Multiple news outlets have reported that a 41-year-old mother from New Hampshire has been charged with endangering the welfare of a child and reckless conduct related to her 17-year-old daughter’s fatal drug overdose.
According to the Rochester Police Department, Jazzmyn Rood knew her daughter, Eve Tarmey, had been using heroin for two years prior to her death. Court testimony revealed that on October 17, 2015, Jazzmyn and Eve were together in a motel room with Jazzmyn’s boyfriend, Mark Ross. Eve had been with Ross earlier in the day when he had bought $80 worth of heroin. They met up with Jazzmyn at the Riviera Motel in Rochester after obtaining the drugs, and Ross allegedly injected some of the heroin into Jazzmyn. The police claim that Ross then told Jazzmyn to go to the bathroom. When Jazzmyn left, Ross gave some of the heroin to Eve. Eve then crushed the heroin and snorted it with a straw. Jazzmyn, Eve, and Ross went to sleep. Later in the night, Ross woke up and realized Eve was dead in her bed. The Boston Globe reported that after realizing Eve was dead, Ross threw drug paraphernalia evidence into a dumpster, deleted text messages related to buying drugs, and called his dealer and threatened to kill him for selling a “bad” batch of heroin. He didn’t call the police for about half an hour.
The New Hampshire Medical Examiner concluded that Eve died of an accidental drug overdose. The drug that actually killed Eve was fentanyl, which is a painkiller that is sometimes mixed with heroin. Fentanyl has been responsible for many of the accidental drug overdoses that have plagued Massachusetts and surrounding states during the past couple of years. Ross was also arrested and was charged with dispensing a controlled drug resulting in death along with witness tampering. The maximum penalty for dispensing a controlled substance resulting in death is life in prison. At their arraignments, Jazzmyn was held on $10,000 bail, and Ross was held on $50,000 bail.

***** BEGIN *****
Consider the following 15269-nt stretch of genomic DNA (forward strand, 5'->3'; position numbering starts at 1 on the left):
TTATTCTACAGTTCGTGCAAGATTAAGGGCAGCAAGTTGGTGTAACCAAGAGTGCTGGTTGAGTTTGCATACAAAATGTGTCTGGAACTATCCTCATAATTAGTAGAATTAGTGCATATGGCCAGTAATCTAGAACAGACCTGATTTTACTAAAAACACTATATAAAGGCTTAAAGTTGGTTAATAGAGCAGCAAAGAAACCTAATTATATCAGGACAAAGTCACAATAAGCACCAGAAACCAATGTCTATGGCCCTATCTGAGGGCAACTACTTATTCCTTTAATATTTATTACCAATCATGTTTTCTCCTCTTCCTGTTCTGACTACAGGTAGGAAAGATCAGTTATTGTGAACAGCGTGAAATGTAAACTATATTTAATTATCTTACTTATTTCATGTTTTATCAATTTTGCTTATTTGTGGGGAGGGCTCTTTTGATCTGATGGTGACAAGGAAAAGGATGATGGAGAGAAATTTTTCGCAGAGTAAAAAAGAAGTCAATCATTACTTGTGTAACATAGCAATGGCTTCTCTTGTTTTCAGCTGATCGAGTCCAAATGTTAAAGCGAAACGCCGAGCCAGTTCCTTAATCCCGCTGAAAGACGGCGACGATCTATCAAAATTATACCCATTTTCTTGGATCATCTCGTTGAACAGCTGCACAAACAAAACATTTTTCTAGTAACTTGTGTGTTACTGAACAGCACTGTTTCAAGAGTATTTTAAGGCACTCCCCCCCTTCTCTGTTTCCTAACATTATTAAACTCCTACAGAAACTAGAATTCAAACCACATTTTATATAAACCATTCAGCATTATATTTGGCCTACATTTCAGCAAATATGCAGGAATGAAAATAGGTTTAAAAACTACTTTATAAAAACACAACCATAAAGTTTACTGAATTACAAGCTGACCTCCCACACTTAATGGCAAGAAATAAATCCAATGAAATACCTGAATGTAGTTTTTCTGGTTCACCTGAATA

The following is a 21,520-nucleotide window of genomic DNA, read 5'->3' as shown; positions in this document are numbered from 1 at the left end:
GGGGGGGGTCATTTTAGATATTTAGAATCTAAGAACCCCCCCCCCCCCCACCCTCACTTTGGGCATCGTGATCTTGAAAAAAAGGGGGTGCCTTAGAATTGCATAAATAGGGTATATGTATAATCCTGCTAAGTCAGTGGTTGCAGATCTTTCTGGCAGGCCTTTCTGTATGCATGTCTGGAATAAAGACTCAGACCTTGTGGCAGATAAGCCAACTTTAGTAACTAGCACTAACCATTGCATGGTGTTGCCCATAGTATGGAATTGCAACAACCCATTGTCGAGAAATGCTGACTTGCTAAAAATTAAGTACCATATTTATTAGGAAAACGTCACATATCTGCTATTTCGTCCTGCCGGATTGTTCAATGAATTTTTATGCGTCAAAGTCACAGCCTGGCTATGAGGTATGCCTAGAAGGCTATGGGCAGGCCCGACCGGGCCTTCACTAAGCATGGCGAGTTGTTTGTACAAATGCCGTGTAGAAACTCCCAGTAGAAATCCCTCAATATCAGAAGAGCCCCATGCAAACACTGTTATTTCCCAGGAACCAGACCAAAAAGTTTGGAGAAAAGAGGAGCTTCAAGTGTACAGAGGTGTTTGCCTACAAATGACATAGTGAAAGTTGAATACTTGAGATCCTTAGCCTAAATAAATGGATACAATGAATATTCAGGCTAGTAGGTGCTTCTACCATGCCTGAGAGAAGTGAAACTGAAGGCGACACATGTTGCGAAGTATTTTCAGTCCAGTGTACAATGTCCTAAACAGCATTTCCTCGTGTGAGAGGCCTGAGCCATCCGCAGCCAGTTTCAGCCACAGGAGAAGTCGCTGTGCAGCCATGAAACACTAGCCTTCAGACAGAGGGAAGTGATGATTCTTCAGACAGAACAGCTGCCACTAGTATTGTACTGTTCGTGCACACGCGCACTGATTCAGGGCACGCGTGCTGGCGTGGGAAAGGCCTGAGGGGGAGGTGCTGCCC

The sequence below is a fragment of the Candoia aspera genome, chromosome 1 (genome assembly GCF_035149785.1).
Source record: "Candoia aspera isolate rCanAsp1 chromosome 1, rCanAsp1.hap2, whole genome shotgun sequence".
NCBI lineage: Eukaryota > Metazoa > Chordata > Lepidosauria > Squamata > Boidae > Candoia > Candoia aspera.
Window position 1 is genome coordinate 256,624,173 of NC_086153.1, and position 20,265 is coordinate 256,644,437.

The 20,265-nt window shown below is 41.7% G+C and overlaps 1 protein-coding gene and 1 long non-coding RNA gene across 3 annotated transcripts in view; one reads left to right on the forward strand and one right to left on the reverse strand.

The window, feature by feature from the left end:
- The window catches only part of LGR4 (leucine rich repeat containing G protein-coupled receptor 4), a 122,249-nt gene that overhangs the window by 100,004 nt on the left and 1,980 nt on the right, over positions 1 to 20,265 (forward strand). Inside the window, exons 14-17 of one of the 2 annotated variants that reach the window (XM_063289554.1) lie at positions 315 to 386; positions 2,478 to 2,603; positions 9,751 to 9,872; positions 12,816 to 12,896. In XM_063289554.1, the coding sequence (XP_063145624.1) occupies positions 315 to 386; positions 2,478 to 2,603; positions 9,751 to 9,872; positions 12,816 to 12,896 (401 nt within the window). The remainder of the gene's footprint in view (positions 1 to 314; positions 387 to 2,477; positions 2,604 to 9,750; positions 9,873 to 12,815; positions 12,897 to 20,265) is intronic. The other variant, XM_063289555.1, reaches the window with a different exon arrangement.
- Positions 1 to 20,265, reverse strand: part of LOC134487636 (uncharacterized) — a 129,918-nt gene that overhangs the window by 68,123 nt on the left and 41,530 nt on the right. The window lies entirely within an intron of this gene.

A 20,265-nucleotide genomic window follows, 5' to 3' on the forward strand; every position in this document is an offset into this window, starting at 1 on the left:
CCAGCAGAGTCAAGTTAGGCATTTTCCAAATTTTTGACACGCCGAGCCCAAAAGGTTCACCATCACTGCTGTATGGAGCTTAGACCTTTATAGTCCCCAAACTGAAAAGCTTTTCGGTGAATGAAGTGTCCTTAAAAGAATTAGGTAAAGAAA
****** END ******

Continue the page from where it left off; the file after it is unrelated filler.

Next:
Massachusetts has been struggling with large numbers of drug overdoses for the past few years. It’s become such a large problem that presidential candidates who have been traveling through the region have been questioned about what they will do to combat the overdose epidemic. Ironically, as lawmakers are trying to find solutions to the problem, they are also considering whether to reduce or eliminate mandatory minimum prison sentences that are given to defendants who are convicted of some drug dealing offenses.
Anyone who distributes illegal drugs in Massachusetts is guilty of a crime. “Distribute” does not only mean “sell” – a person who gives drugs to his friend is also guilty of distribution. But if the person who receives the drugs ends up dying of an overdose, the distributor could be charged with crime much more serious than distribution. There have been cases in Massachusetts in which defendants have been convicted of involuntary manslaughter for distributing drugs that later kill the user. A person commits involuntary manslaughter by engaging in wanton or reckless conduct that disregards the probable harmful consequences to another person and results in that person’s death.
The problem of substance abuse is serious and needs to be addressed by our legislators. While drug dealers will continue to be punished in the criminal justice system, it’s important that our society provides the resources to drug users to help them kick their addictions.